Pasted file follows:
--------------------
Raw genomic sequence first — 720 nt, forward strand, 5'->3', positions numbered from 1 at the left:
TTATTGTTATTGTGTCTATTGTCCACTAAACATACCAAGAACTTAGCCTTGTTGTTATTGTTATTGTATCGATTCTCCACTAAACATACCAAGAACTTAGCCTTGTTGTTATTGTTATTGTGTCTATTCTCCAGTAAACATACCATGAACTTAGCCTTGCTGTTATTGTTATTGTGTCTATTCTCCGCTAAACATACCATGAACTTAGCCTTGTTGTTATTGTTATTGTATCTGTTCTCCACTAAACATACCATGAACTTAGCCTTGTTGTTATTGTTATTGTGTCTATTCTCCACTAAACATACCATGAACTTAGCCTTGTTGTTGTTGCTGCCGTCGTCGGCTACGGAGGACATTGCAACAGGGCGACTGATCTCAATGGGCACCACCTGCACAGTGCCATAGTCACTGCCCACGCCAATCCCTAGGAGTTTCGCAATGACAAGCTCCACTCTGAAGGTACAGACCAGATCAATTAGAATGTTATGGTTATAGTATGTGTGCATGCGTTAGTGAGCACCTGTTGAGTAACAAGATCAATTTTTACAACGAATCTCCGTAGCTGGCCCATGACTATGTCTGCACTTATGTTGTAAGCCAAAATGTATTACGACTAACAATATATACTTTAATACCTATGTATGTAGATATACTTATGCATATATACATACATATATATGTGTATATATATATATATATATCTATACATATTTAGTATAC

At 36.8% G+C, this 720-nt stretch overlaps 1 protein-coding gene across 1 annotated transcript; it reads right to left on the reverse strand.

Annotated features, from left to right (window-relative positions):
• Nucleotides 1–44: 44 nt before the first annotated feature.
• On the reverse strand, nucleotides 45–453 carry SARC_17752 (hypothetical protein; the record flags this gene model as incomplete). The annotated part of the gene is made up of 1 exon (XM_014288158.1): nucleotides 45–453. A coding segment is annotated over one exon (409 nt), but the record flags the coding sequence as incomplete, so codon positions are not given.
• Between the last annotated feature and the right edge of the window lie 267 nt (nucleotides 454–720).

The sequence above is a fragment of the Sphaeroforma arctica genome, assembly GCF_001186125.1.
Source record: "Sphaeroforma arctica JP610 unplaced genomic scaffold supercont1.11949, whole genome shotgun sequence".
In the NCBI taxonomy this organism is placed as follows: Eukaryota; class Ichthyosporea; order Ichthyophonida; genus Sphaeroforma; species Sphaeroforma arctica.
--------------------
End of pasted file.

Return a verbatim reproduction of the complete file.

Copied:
Raw genomic sequence first — 720 nt, forward strand, 5'->3', positions numbered from 1 at the left:
TTATTGTTATTGTGTCTATTGTCCACTAAACATACCAAGAACTTAGCCTTGTTGTTATTGTTATTGTATCGATTCTCCACTAAACATACCAAGAACTTAGCCTTGTTGTTATTGTTATTGTGTCTATTCTCCAGTAAACATACCATGAACTTAGCCTTGCTGTTATTGTTATTGTGTCTATTCTCCGCTAAACATACCATGAACTTAGCCTTGTTGTTATTGTTATTGTATCTGTTCTCCACTAAACATACCATGAACTTAGCCTTGTTGTTATTGTTATTGTGTCTATTCTCCACTAAACATACCATGAACTTAGCCTTGTTGTTGTTGCTGCCGTCGTCGGCTACGGAGGACATTGCAACAGGGCGACTGATCTCAATGGGCACCACCTGCACAGTGCCATAGTCACTGCCCACGCCAATCCCTAGGAGTTTCGCAATGACAAGCTCCACTCTGAAGGTACAGACCAGATCAATTAGAATGTTATGGTTATAGTATGTGTGCATGCGTTAGTGAGCACCTGTTGAGTAACAAGATCAATTTTTACAACGAATCTCCGTAGCTGGCCCATGACTATGTCTGCACTTATGTTGTAAGCCAAAATGTATTACGACTAACAATATATACTTTAATACCTATGTATGTAGATATACTTATGCATATATACATACATATATATGTGTATATATATATATATATATCTATACATATTTAGTATAC

At 36.8% G+C, this 720-nt stretch overlaps 1 protein-coding gene across 1 annotated transcript; it reads right to left on the reverse strand.

Annotated features, from left to right (window-relative positions):
• Nucleotides 1–44: 44 nt before the first annotated feature.
• On the reverse strand, nucleotides 45–453 carry SARC_17752 (hypothetical protein; the record flags this gene model as incomplete). The annotated part of the gene is made up of 1 exon (XM_014288158.1): nucleotides 45–453. A coding segment is annotated over one exon (409 nt), but the record flags the coding sequence as incomplete, so codon positions are not given.
• Between the last annotated feature and the right edge of the window lie 267 nt (nucleotides 454–720).

The sequence above is a fragment of the Sphaeroforma arctica genome, assembly GCF_001186125.1.
Source record: "Sphaeroforma arctica JP610 unplaced genomic scaffold supercont1.11949, whole genome shotgun sequence".
In the NCBI taxonomy this organism is placed as follows: Eukaryota; class Ichthyosporea; order Ichthyophonida; genus Sphaeroforma; species Sphaeroforma arctica.